Vinyasa, (pronounced: vi-nyaah-sa)  is a Sanskrit term used in certain styles of yoga. In Sanskrit, Nyasa means “to place” and Vi means “in a special way”.  So we define Vinyasa as, “a specific sequence of breath synchronized movements used to transition between certain postures.” The Vinyasa flow is a variant of Surya Namaskar A and consists of the flow from chaturanga to chaturanga dandasana to urdhva mukha svanasana to adho mukha svanasana. Vinyasa is the alignment of one’s movement and breath and it turns static poses into a more dynamic flow. The length of one inhalation or one exhalation dictates the length of time spent transitioning between postures. Poses are then held for a predefined number of breaths. Attention is placed on the breath and the transition between postures rather than solely on achieving perfect body alignment in a pose, as in Hatha yoga.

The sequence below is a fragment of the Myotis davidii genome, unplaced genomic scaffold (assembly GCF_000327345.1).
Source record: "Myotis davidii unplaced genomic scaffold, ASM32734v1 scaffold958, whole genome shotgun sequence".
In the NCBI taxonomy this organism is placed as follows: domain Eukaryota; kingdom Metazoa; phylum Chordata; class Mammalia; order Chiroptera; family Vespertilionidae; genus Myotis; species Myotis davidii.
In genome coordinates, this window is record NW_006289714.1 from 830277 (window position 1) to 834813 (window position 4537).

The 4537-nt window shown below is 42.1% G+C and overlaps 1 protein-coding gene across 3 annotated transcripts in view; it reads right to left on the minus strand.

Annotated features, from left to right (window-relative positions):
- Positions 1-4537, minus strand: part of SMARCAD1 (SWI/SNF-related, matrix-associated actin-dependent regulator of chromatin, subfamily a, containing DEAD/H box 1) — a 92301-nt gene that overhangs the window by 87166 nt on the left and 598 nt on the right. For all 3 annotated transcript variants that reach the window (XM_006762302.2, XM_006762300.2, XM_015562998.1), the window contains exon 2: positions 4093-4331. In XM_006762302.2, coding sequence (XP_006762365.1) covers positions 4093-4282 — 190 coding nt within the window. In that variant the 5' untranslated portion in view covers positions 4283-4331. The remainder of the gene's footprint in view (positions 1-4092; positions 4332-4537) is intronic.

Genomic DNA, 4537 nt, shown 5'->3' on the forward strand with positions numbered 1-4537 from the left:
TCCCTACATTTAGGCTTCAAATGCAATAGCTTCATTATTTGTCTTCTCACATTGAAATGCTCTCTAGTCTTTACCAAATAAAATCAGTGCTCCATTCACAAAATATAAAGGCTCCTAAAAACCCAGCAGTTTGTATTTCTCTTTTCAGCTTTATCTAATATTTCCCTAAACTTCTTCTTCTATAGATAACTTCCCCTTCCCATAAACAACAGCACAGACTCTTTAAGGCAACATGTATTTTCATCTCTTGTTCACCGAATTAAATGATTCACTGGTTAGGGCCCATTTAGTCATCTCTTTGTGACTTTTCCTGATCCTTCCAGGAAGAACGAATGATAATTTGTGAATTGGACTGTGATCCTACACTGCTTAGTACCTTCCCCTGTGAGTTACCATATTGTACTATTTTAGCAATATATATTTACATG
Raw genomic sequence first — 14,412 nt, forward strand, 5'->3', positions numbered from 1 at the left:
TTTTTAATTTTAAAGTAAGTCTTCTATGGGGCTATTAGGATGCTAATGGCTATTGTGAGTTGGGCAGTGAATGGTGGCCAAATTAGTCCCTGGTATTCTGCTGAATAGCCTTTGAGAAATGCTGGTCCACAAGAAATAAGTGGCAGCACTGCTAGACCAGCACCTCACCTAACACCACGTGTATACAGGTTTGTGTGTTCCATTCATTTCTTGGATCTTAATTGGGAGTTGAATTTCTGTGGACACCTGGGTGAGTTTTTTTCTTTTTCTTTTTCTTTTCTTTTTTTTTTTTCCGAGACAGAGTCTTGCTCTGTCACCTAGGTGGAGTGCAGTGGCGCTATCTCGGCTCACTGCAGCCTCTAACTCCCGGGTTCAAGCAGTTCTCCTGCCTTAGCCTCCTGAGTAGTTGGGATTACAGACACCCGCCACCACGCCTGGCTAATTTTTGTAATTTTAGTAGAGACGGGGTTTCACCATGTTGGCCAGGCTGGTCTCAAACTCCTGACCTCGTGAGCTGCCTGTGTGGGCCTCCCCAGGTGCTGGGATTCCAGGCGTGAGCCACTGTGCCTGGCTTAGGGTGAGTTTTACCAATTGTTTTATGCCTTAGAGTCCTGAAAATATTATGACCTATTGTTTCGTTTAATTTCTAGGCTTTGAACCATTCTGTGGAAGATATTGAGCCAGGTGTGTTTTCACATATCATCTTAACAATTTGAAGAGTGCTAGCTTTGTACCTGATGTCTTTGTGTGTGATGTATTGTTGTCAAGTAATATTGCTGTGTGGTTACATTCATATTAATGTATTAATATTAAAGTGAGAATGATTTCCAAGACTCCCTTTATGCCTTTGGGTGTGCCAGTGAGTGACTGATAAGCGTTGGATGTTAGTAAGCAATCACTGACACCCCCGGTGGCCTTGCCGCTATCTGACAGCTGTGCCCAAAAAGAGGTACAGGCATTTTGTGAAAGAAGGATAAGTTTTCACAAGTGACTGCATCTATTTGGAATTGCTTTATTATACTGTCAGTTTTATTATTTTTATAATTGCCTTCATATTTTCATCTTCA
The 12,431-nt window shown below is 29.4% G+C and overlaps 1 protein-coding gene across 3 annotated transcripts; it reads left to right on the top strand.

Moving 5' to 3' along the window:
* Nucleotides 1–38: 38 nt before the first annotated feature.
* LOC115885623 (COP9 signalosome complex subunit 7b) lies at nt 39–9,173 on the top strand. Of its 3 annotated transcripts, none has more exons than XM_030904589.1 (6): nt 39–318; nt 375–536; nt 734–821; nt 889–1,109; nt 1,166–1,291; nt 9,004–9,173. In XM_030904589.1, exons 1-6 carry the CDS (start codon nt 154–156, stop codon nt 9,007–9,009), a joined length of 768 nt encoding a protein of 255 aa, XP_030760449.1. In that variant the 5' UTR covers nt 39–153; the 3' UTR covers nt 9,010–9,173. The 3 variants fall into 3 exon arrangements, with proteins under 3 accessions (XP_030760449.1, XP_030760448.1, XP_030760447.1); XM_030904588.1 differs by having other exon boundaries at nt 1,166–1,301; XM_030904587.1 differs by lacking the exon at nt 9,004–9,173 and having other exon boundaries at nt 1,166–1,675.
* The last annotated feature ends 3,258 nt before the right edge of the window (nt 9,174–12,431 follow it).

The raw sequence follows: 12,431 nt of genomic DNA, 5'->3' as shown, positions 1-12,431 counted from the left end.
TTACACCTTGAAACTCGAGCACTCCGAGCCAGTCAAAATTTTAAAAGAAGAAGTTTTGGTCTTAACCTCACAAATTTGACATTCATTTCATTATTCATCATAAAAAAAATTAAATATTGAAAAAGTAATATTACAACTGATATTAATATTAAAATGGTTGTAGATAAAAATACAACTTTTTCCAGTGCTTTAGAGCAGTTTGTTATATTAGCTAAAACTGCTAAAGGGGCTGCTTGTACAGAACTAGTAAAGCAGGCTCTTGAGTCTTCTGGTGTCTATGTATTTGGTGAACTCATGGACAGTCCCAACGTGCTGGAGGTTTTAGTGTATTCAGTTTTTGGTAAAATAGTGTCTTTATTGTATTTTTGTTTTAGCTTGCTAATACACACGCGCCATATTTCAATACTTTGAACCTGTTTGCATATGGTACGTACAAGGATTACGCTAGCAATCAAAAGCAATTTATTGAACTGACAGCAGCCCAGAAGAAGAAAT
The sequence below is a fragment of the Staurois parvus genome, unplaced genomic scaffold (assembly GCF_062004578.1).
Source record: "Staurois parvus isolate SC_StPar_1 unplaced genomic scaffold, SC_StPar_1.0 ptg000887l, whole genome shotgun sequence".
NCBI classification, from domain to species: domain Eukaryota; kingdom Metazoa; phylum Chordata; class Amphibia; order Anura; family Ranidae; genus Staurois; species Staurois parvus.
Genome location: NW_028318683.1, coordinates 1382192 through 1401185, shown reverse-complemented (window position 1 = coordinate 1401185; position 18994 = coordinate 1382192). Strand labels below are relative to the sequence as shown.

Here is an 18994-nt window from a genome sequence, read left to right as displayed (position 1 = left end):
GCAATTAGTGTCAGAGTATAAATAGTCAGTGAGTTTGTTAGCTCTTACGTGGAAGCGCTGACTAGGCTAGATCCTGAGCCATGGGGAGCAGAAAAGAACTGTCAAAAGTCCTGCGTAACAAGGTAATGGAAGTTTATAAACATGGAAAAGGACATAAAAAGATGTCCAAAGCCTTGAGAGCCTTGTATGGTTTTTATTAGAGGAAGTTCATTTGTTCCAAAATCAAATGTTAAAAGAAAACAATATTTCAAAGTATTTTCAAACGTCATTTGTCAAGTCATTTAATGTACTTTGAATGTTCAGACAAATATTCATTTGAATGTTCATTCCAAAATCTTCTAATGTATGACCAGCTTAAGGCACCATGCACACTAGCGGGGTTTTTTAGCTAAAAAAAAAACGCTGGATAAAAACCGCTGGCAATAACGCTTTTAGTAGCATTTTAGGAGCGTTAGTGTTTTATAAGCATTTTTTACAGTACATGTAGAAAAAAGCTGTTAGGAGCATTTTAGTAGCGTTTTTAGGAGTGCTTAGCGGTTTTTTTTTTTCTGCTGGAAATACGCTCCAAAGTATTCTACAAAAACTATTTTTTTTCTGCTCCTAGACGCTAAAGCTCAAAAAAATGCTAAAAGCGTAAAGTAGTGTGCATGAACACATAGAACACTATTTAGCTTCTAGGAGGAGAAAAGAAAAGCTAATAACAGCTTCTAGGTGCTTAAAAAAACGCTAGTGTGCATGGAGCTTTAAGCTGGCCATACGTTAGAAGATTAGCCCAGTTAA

Vinyasa is used is various forms of yoga. For example: Ashtanga Yoga, Power Yoga
The breathing style used in Vinyasa Yoga is Ujjayi. This is a relaxed diaphragmatic style of breathing which first fills the lower belly (activates the 1st and 2nd chakras), rises to the lower rib cage (3rd and 4th chakras), and finally moves into the upper chest and throat. Inhalation and exhalation are both done through the nose. It is characterized by an ocean sound which resonates in the practitioner’s throat. Throughout a practice, this specific breathing style is maintained in alignment with movements. The steady cycle of inhalations and exhalations provides the practitioner with a calming, mental focal point.
Together, Vinyasa and Ujjayi create internal heat, which leads to purification of the body through increased circulation and sweating.

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